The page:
May 9, 1996
Marilyn Alley recently found a unique advertising token from Perry's earlier days, perhaps 60 or 70 years ago. It is a miniature hand-held vanity mirror measuring about four inches in length. The mirror itself is round, approximately one inch in diameter, and it shows no sign of distortion, indicating a quality product. The handle is slender and tapers toward the middle for easy gripping by the thumb and one finger. The entire piece has a brass-plated finish with an embossed design. On the reverse side of the mirror is this message, also embossed in the metal: "Dodge Brothers -- Motor Cars -- Savage Motor Co., Ponca City and Perry, Okla."
I am guessing that the Savage Motor Co. was operated by the late Orville Savage, perhaps in the 1920s. A few decades later Orville and his wife, the former Mabel Foster, had a fine furniture store on the south end of the west side of the square, where the Christoph & Newton Furniture Store and Undertaking Parlor had been located. That building now is being readied by a new owner for a display of antique and classic automobiles, which ties right in with the subject of today's discourse.
If memory serves, the Savage Motor Co. in Perry was located in the area once known as "Auto Row," our own little version of Gasoline Alley. Generally, that was the 400 block on Sixth street between Delaware and Elm streets. Although with several notable exceptions the block is sort of desolate looking now and slightly run down at the heels, Auto Row existed there for two or more decades. In the 1920s, 1930s and 1940s, that's where you went to look at the shiny new offerings from Detroit with that great new car smell. Several brands of cars were available there from a collection of dealerships that tended to change periodically through the years as economic conditions dictated. Some of them went broke, others did quite well. Most of the dealers managed enough sales to feed their families and keep the doors open.
In the 1930s and 1940s, at the corner of Sixth and Delaware where the Exchange Bank is now located, was the Chevrolet dealership operated by C. C. "Slim" Lacy. Mr. Lacy looked the look, walked the walk and talked the talk of a genuine cowboy, which he was, and he would rather have been on the rodeo circuit instead of greeting customers on the showroom floor. One block north of there, on the northeast corner of Sixth and Elm (503 Sixth street) where Loyd Hughes' Perry Auto Repair is now situated, was the Ford dealership operated by Sherman Krisher, a stout, distinguished looking gentleman, and the Krisher brothers.
Across the street from them at 501 Sixth street was H. G. "Doc" Donley's garage, where the Luthye garage is now based. Doc represented more than one car manufacturer here at different times. His last dealership was the post-World War II Kaiser-Fraser autos, which had only a short lifespan. In earlier times he was the local Pontiac dealer.
In between the showrooms of Mr. Krisher, the Ford dealer, and Mr. Lacy, the Chevrolet dealer, was a selection of several more new automobiles, most of them on the west side of Sixth street. The Savage Motor Co., featuring Dodge cars and trucks, probably was one of them. Earl Bechtold also sold Chryslers, Plymouths and DeSotos in that block at one time, and so did Tom Wolleson. Cole-Eby, an early-day BuickPontiac-Oakland dealership, also was located there. Nash cars, Hudson-Terraplanes, Studebakers, and possibly some others were offered by various entrepreneurs.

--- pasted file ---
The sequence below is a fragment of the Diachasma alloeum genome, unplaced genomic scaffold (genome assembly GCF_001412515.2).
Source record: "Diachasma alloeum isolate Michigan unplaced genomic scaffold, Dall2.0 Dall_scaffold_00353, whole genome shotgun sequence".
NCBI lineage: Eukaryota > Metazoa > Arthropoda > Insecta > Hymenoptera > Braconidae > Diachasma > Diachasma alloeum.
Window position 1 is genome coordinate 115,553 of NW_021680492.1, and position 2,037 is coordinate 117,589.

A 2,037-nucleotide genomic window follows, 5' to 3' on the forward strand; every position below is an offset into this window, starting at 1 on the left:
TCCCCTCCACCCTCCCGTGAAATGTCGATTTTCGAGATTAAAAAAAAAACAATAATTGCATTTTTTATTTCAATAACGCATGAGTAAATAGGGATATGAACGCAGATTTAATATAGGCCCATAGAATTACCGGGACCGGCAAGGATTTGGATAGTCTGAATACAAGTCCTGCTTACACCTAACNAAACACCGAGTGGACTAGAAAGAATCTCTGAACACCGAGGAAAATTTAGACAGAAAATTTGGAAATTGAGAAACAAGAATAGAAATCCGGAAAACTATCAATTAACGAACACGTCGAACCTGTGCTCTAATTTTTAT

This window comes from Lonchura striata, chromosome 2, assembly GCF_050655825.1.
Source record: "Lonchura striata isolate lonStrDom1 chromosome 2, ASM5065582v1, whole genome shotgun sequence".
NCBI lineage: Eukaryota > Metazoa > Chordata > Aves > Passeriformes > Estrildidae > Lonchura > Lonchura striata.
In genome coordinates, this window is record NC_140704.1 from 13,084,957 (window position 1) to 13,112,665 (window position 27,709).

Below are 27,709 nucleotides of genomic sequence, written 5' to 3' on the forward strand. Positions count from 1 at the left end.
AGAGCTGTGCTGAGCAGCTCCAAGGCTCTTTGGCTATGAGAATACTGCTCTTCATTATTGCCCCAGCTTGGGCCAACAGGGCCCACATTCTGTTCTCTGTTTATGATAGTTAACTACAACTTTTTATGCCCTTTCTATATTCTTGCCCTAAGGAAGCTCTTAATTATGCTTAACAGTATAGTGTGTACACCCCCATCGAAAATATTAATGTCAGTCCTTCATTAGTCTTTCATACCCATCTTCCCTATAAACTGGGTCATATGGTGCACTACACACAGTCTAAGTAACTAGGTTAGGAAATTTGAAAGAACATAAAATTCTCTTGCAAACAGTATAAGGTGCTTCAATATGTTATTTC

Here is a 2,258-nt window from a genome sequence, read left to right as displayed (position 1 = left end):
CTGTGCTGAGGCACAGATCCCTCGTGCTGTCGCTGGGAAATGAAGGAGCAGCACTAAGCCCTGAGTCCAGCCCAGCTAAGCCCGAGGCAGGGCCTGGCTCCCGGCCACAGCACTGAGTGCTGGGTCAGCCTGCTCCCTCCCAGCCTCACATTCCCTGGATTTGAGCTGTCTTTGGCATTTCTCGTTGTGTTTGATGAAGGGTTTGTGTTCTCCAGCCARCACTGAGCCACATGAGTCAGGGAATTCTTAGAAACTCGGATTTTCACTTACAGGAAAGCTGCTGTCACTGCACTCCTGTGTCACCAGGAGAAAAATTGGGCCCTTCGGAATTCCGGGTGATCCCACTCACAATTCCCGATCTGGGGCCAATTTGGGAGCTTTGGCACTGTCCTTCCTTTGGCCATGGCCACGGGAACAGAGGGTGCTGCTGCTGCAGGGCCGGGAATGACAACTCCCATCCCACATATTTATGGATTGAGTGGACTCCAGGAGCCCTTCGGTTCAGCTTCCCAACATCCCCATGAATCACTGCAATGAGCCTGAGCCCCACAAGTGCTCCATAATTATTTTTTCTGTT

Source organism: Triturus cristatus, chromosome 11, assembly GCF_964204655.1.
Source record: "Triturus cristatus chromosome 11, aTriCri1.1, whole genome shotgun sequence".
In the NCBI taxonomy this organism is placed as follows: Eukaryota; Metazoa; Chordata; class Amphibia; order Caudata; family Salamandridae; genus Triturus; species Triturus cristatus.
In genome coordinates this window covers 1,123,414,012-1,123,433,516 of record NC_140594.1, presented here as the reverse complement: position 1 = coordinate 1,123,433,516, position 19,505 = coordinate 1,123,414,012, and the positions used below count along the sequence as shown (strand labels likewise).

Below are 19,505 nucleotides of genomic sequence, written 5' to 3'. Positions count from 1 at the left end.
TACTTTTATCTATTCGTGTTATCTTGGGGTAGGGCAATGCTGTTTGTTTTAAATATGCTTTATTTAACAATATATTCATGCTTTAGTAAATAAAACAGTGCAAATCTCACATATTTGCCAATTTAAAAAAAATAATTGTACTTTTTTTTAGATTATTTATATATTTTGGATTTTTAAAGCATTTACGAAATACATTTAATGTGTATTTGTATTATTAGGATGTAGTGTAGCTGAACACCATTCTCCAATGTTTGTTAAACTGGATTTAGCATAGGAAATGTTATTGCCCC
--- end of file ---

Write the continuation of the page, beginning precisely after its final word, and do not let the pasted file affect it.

Bush-Terry took over the Krisher building after World War II and had a Pontiac dealership there, along with International Harvester farm equipment. Art Coffey was the manager of the firm before he went into the insurance business and later became a Ditch Witch dealer in the Los Angeles area. Ralph Cooper, the OldsmobiIe and GMC truck dealer, was at 413 Sixth street. James C. "Happy" Ken with his Dodge and Plymouth car business was right next door at 415 Sixth street, and his neighbor was the Earl Bechtold Motor Co. at 417 Sixth street.
William A. Box had a Studebaker dealership and Texaco gas station in the old Lacy Chevrolet building after that dealership was moved down the street by O. J. Moore to the present location at 520 Delaware, now the home of RubleVance Motors.
Not all of those dealers were located in that one-block span at the same time, but there were always enough of them there that the name Auto Row was very apt. Each dealer had his own service department and a full retinue of able mechanics.
In March 1938, Perry area used car dealers promoted a special one-day sale leading off with a parade around the square. Some of those taking part were Trussel-Bechtold Motor Co. (DeSotos and Plymouths), 423 Sixth street; Cooper Motor Co. (Oldsmobiles), also listing 423 Sixth street as the location; Noble County Motor Co., Donley Motor Co. (Pontiacs), Motor Inn Garage (Hudson cars), 413 Seventh street; Cole-Eby Motor Co., Lacy Motor Co., and D. Carpenter. Motor Inn advertised a new Hudson sedan at $694.
By no means is this intended to be a total recall of all the car dealerships from that era of Perry's history, but this is some of them with primary emphasis on the fabled Auto Row, that single block of Sixth street between Delaware and Elm. There were others at different times through the years. This is just a recollection of a few of them. I'm sure some of you can add others.
In the next Northwest Comer, we'll take a look at some of the gas stations, repair shops and other related businesses that used to operate here. In the meantime, Mrs. Alley would like to know more about the Savage Motor Co., and maybe you can help her. Also, if you have more information about Perry's Auto Row on Sixth street, I would be interested in hearing about that.